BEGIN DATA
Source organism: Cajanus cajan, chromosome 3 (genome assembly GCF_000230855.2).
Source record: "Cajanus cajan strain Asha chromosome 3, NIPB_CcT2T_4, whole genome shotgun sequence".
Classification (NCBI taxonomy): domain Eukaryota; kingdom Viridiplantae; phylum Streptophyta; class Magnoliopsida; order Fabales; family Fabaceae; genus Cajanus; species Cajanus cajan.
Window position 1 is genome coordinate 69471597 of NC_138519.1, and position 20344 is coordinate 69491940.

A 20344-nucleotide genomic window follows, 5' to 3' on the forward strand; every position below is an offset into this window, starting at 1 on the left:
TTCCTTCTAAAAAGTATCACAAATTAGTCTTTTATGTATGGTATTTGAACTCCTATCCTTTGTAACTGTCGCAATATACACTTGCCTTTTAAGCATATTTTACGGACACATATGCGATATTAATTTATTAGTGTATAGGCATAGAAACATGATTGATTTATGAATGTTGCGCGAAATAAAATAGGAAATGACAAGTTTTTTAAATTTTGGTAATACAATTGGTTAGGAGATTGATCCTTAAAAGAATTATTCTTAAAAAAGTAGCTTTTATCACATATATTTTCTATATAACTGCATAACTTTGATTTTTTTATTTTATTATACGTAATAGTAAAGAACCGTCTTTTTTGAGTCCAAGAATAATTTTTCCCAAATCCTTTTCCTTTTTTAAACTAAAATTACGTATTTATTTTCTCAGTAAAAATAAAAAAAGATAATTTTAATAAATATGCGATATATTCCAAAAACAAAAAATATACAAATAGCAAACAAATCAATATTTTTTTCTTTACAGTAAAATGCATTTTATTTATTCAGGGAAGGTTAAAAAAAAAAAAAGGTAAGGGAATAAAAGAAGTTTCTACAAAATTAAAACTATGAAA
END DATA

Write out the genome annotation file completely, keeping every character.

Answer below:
Source organism: Cajanus cajan, chromosome 3 (genome assembly GCF_000230855.2).
Source record: "Cajanus cajan strain Asha chromosome 3, NIPB_CcT2T_4, whole genome shotgun sequence".
Classification (NCBI taxonomy): domain Eukaryota; kingdom Viridiplantae; phylum Streptophyta; class Magnoliopsida; order Fabales; family Fabaceae; genus Cajanus; species Cajanus cajan.
Window position 1 is genome coordinate 69471597 of NC_138519.1, and position 20344 is coordinate 69491940.

A 20344-nucleotide genomic window follows, 5' to 3' on the forward strand; every position below is an offset into this window, starting at 1 on the left:
TTCCTTCTAAAAAGTATCACAAATTAGTCTTTTATGTATGGTATTTGAACTCCTATCCTTTGTAACTGTCGCAATATACACTTGCCTTTTAAGCATATTTTACGGACACATATGCGATATTAATTTATTAGTGTATAGGCATAGAAACATGATTGATTTATGAATGTTGCGCGAAATAAAATAGGAAATGACAAGTTTTTTAAATTTTGGTAATACAATTGGTTAGGAGATTGATCCTTAAAAGAATTATTCTTAAAAAAGTAGCTTTTATCACATATATTTTCTATATAACTGCATAACTTTGATTTTTTTATTTTATTATACGTAATAGTAAAGAACCGTCTTTTTTGAGTCCAAGAATAATTTTTCCCAAATCCTTTTCCTTTTTTAAACTAAAATTACGTATTTATTTTCTCAGTAAAAATAAAAAAAGATAATTTTAATAAATATGCGATATATTCCAAAAACAAAAAATATACAAATAGCAAACAAATCAATATTTTTTTCTTTACAGTAAAATGCATTTTATTTATTCAGGGAAGGTTAAAAAAAAAAAAAGGTAAGGGAATAAAAGAAGTTTCTACAAAATTAAAACTATGAAA